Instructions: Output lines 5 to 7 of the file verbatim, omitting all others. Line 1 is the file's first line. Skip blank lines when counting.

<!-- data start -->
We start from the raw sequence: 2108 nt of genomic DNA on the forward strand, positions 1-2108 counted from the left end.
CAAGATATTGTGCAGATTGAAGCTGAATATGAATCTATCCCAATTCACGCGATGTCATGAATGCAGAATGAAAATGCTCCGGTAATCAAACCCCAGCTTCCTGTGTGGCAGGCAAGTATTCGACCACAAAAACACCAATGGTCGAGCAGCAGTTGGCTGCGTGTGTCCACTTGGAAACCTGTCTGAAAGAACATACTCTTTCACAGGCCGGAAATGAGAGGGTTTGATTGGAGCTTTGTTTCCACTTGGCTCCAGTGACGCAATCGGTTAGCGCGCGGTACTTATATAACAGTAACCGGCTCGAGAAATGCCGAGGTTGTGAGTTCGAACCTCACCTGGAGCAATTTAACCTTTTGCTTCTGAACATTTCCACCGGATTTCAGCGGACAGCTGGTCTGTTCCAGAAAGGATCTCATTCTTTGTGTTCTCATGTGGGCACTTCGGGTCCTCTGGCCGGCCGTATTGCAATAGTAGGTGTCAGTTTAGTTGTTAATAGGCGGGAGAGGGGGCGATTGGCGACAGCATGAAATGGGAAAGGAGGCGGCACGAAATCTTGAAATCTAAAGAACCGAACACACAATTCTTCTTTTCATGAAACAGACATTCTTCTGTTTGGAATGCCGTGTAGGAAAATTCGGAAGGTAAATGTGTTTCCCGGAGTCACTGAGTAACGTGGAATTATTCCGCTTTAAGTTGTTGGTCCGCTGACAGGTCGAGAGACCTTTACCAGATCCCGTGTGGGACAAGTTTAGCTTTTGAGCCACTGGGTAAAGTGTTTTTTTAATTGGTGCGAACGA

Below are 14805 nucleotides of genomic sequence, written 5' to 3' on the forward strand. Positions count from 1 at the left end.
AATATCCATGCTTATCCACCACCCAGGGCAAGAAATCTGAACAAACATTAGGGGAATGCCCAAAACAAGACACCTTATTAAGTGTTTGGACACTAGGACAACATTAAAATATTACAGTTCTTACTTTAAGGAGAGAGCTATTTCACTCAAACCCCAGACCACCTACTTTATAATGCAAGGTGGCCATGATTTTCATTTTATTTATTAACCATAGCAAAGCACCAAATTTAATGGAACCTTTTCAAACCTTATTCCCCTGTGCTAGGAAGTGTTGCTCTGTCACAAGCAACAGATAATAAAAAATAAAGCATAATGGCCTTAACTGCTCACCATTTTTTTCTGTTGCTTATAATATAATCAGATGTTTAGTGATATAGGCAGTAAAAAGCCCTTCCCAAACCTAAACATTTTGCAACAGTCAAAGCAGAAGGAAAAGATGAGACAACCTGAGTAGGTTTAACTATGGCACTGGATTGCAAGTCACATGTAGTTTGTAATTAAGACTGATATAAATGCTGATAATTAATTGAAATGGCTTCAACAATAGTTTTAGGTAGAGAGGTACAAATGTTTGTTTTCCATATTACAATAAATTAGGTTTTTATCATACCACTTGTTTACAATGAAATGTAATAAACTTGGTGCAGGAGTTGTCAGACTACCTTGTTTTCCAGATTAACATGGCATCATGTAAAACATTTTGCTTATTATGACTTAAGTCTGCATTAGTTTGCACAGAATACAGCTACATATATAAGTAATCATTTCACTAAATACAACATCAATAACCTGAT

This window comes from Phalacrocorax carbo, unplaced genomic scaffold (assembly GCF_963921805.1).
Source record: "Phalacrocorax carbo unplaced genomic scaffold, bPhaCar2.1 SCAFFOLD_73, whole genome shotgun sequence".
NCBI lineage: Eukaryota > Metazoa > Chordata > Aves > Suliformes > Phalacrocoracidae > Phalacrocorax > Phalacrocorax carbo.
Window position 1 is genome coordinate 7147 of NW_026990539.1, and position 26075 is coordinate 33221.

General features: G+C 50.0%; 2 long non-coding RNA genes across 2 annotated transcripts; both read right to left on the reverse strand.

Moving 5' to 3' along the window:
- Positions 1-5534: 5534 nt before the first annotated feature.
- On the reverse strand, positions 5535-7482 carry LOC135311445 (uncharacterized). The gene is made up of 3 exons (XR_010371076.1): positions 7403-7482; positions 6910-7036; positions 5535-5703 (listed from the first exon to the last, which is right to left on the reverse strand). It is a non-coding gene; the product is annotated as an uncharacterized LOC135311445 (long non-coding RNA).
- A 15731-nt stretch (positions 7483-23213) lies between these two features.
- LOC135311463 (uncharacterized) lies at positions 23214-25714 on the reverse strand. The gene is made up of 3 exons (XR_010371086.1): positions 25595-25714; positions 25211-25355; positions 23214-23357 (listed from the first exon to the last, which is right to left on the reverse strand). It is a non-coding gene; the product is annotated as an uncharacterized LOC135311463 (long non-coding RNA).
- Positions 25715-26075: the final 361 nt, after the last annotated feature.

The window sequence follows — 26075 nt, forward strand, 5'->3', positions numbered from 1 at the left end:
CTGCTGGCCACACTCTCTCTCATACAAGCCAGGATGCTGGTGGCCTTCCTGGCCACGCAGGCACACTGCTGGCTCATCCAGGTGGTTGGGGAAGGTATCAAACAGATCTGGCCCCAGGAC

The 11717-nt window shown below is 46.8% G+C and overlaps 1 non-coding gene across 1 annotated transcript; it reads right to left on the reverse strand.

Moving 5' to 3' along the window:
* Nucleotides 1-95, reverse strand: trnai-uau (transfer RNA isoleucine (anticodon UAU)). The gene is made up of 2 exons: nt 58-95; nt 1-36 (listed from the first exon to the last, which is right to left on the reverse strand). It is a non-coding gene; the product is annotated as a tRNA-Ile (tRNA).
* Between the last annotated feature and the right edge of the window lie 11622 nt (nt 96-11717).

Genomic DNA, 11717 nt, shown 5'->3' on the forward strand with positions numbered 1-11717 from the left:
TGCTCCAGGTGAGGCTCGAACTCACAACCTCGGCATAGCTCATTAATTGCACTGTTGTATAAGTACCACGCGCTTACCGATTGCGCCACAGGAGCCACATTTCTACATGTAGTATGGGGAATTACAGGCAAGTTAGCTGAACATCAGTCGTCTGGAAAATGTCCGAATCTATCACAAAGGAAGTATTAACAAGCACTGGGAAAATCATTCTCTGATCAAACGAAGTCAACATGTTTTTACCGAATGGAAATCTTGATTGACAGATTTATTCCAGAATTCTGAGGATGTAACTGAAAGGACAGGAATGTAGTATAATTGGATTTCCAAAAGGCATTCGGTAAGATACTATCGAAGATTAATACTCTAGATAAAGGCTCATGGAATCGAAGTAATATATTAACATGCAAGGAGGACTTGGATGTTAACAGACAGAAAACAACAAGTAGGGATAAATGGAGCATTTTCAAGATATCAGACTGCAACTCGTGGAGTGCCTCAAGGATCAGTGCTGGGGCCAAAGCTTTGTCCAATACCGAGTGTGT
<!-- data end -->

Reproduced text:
This window comes from Phalacrocorax carbo, unplaced genomic scaffold (assembly GCF_963921805.1).
Source record: "Phalacrocorax carbo unplaced genomic scaffold, bPhaCar2.1 SCAFFOLD_73, whole genome shotgun sequence".
NCBI lineage: Eukaryota > Metazoa > Chordata > Aves > Suliformes > Phalacrocoracidae > Phalacrocorax > Phalacrocorax carbo.